Can you successfully sue if you are bitten by a dog while working at a kennel?

September 1, 2015 10:04 pm Published by Leave your thoughts

Priebe v. Nelson, 39 Cal.4th 1112, 140 P. 3d 848, 47 Cal.Rptr.3d 553 (2006)

Can you successfully sue if you are bitten by a dog while working at a kennel?

No

Can you successfully sue for a dog bite if your job is taking care of dogs at a kennel?

No

Are you responsible if your aggressive dog bites and you didn’t tell he was aggressive?

Yes

Can you successfully sue for a dog bite, if an aggressive dog bites you and Defendant owner did not tell you it was an aggressive dog?

Yes

Can you successfully sue for an injury resulting from the keeping of a domestic animal with dangerous propensities?

Yes

COURTS REASONING

Plaintiff assumed the risk of being bitten by dogs boarded at the kennel by virtue of the nature of her occupation as a kennel worker. The court held that a common law strict liability cause of action may also be maintained if the owner of a domestic animal that bites or injures another person knew or had reason to know of the animal’s vicious propensities. If defendant knew or should have known of his dog’s vicious propensities and failed to inform Plaintiff of such facts, she could be found to have exposed Plaintiff to an unknown risk and thereby be held strictly liable at common law for her injuries.
Under such circumstances, the defense of primary assumption of risk would not bar Plaintiff’s claim since she could not be found to have assumed a risk of which she was unaware. Plaintiff will have the opportunity to again seek to establish facts supportive of her common law strict liability claim against Defendant for knowingly keeping a domestic animal with vicious propensities.

FACTUAL BACKGROUND

Plaintiff was a commercial kennel worker, she suffered serious personal injuries when she was bitten and seriously injured by Defendant’s dog while it was boarded at the kennel that employed Plaintiff.

In 2000, defendant was scheduled for out-of-town surgery and took the dog, his 75-pound Staffordshire terrier, also known as a pit bull to a kennel. The dog was an aggressive dog and had gotten into fights with other dogs in the past. On one occasion the dog had also bitten Defendant and another dog owner after the two men pulled their dogs apart to avoid a fight. Defendant required several stitches in his hand as a result of the incident. At least one kennel would not accept the dog for boarding after Defendant informed them the dog was hard to control around other dogs. Defendant then spoke with Peter Clusener, an acquaintance who worked at the Arcata Animal Hospital (Arcata), a small veterinary hospital with a kennel connected to the facility at which dogs are accepted for boarding even when no medical treatment is required. Clusener was familiar with the dog and knew him to be a aggressive dog. He checked with the Arcata veterinarian staff and informed Defendant the dog could be boarded there.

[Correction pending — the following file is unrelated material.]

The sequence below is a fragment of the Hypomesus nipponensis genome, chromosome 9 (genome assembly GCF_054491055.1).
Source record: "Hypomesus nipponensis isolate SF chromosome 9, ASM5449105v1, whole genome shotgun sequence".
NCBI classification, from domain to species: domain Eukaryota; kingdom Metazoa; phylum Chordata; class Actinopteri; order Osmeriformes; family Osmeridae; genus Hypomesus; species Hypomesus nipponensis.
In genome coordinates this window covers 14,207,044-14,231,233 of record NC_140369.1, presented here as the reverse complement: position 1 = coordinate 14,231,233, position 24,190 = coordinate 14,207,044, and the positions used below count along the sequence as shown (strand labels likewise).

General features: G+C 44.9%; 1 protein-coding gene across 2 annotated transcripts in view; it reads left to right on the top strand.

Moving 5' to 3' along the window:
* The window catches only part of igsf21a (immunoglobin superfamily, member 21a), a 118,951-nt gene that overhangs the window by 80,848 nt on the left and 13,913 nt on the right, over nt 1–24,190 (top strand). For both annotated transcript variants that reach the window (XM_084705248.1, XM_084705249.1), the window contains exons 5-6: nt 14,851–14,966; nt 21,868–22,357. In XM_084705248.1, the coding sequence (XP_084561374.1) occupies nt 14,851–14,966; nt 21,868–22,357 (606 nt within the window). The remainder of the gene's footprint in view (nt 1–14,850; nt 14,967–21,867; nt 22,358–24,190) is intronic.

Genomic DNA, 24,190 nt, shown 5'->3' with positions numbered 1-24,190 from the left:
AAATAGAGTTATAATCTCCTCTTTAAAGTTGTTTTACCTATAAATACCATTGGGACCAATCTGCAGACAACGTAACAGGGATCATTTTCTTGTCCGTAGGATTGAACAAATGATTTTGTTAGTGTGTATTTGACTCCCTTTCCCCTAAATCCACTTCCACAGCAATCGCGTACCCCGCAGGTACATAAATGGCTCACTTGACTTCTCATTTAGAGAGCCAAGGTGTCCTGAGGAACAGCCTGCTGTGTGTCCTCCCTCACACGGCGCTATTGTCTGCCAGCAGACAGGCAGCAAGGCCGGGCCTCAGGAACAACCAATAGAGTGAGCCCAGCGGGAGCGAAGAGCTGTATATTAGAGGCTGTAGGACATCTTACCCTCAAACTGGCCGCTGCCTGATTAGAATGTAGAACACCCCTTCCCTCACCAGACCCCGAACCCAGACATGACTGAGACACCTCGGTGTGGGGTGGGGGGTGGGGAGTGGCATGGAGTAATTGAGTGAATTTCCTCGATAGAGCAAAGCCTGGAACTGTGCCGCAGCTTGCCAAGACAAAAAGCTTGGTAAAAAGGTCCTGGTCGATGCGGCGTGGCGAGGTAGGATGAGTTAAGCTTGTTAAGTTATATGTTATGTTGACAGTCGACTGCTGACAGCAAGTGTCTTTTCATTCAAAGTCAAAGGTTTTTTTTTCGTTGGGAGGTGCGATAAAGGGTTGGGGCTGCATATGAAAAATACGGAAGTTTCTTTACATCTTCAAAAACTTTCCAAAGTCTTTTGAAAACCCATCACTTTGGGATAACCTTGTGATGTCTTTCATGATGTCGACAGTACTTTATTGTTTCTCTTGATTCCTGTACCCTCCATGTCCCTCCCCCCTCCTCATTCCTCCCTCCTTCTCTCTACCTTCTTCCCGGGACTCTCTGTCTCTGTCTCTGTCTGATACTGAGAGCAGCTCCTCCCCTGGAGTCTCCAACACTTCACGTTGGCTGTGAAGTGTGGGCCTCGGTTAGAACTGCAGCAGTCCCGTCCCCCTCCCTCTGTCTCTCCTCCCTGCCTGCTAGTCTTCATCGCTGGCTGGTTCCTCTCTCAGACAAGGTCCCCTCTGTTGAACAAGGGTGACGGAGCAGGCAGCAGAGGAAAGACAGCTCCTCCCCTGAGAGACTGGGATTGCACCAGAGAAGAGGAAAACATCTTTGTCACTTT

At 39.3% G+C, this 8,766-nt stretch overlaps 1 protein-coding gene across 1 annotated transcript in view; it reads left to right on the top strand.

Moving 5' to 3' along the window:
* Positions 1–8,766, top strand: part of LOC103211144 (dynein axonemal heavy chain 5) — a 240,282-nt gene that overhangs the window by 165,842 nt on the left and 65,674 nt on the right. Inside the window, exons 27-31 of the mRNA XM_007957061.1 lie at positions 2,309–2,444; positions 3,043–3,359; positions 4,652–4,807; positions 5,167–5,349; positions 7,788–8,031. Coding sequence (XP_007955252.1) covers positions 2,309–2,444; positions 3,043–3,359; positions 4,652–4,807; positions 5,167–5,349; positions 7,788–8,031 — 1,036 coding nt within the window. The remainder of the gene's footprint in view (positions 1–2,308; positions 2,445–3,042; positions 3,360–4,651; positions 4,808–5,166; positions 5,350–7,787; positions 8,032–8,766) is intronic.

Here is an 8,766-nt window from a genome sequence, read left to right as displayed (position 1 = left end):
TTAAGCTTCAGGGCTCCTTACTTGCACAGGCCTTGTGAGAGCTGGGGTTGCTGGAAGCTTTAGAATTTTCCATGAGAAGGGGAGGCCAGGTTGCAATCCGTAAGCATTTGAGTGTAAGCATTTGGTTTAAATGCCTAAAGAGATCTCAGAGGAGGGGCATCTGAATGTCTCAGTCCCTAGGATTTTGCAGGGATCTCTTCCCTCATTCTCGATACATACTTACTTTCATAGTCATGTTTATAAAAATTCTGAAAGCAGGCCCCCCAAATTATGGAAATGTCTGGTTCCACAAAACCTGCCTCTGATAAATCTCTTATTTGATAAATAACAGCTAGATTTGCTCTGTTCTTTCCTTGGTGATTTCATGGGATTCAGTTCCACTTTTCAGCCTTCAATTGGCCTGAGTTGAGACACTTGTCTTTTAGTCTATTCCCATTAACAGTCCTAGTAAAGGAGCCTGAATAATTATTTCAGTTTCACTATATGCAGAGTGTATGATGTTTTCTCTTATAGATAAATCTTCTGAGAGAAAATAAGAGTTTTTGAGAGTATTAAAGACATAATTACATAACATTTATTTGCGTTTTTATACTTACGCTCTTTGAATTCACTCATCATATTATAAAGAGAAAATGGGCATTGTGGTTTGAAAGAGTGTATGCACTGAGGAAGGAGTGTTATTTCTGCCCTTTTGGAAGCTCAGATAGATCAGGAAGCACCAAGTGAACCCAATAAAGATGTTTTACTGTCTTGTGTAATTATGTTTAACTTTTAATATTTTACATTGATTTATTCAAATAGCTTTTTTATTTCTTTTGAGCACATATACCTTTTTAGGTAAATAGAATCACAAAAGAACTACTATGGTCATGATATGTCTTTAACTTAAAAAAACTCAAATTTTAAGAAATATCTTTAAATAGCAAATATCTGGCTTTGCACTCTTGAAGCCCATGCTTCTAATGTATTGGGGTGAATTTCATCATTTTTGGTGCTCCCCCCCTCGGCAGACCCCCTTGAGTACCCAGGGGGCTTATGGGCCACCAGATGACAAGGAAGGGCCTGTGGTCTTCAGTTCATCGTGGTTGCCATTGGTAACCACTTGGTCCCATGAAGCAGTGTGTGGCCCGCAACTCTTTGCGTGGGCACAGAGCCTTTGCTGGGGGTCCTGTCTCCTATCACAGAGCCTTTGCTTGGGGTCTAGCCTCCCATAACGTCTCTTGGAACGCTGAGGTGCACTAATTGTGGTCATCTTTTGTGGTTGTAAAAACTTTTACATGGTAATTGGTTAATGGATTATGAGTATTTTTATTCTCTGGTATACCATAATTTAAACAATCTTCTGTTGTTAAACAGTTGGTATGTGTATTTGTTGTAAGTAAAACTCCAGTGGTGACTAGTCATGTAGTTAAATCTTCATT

Dr. Oliphant, a veterinarian and owner of the facility, testified Plaintiff’s training as a “kennel technician” would have included the basics of dog walking, including checking a boarded dog’s kennel card to make sure there was no reason not to walk it, how to put a leash and collar on properly, how to greet Defendant, and “to be careful of the other dogs and be aware of Defendant that you’re walking.” Her duties included “caring for the patients and the boarders, feeding, walking, cleaning, laundry, helping hold animals, assisting the veterinarians and the technicians holding animals.
Dr. Oliphant was aware that defendant’s dog was an aggressive dog. It was written on his record and on the cage pen. Dr. Oliphant testified she would not have accepted a dog for boarding who had attacked and bitten its owner after a dogfight because it would be too much of a risk for the staff. Defendant told Plaintiff that the dog needed to be walked with his metal-pronged pinch collar. He also told her that if anyone hurt the dog, that he may hurt them, and that if someone kicked the dog, that he may bite them. Plaintiff assured Defendant that no one would hurt or kick his dog.
At some point Plaintiff became aware the dog was an aggressive dog. She posted a note on his kennel card and the employee memo board warning of that fact. On the morning of September 28, 2000, while taking the dog for his morning walk, Plaintiff heard a dog barking in the back of a pickup truck in the parking lot. The dog began barking and becoming agitated. Plaintiff decided to turn around and return to the kennel. As she was doing so the dog grabbed her foot, knocking her down while mauling her foot and ankle. It took several onlookers to subdue Defendant and get him to let go of Plaintiff’s foot. Plaintiff was taken by ambulance to a local hospital. She suffered numerous bites to her foot and ankle as well as serious nerve injuries that required her to undergo physical therapy and will cause her pain for the rest of her life.

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This post was written by Orange Dog Bite Attorney

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